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Marie Kondo is right: Give away your books

No topic inflames the passions of literary types more than the question of getting rid of books.

Even the hippest minimalists make exceptions for literature, arguing that they will return to the best texts and have been filled with regret when they gave favorite tomes away. And though many have signed on for the life-changing magic of tidying up—the famous Marie Kondo book and decluttering method, now a Netflix series—some steadfastly refuse to include books in the category of stuff that burdens us.

Books are objects. Yet they are special. Unlike other things that take up space, they have a certain cachet. An excess of texts doesn’t seem wasteful or materialistic to many, even in these times of decluttering frenzy. Instead, it’s considered impressive.

In fact, some might judge not only your erudition but your fundamental sexiness based on your bookshelves. Or, in the words of filmmaker John Waters, “If you go home with somebody, and they don’t have books, don’t fuck ’em!”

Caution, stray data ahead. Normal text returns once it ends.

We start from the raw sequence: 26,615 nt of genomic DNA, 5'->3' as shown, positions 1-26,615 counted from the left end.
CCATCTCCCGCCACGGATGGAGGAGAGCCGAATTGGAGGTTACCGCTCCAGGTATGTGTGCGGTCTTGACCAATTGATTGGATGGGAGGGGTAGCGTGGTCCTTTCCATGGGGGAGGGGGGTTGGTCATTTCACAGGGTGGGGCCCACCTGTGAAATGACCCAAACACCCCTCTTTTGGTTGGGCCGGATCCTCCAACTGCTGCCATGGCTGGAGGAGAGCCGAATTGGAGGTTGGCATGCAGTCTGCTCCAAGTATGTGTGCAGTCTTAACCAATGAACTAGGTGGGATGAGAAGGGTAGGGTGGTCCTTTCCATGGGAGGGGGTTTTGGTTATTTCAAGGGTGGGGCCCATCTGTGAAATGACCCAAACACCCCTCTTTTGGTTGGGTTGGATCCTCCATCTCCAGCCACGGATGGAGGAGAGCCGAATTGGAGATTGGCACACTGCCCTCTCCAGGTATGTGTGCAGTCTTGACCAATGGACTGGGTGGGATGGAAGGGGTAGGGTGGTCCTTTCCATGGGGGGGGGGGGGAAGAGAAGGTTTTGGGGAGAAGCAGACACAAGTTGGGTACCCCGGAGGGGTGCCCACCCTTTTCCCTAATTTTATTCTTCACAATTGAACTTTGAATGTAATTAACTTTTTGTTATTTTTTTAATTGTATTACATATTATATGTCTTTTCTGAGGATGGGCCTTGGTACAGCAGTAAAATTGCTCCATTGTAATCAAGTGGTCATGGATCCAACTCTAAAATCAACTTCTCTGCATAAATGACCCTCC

Waters, however, like so many others, is confusing having books with reading them. And while having many tomes may impress a collector, the truth is that your bookshelves say more about your sense of attachment than your actual reading habits. After all, unlike a sweater—which is a thing that is useful to own—the value of a book goes far beyond its existence as an object.

The point of books isn’t to prove you’re a reader should a guest come over and judge you. Texts are meant to be read. They live on after they are physically gone from your life, and the best of them transform you forever, whether or not you can point to them in your space. These aren’t standard objects because

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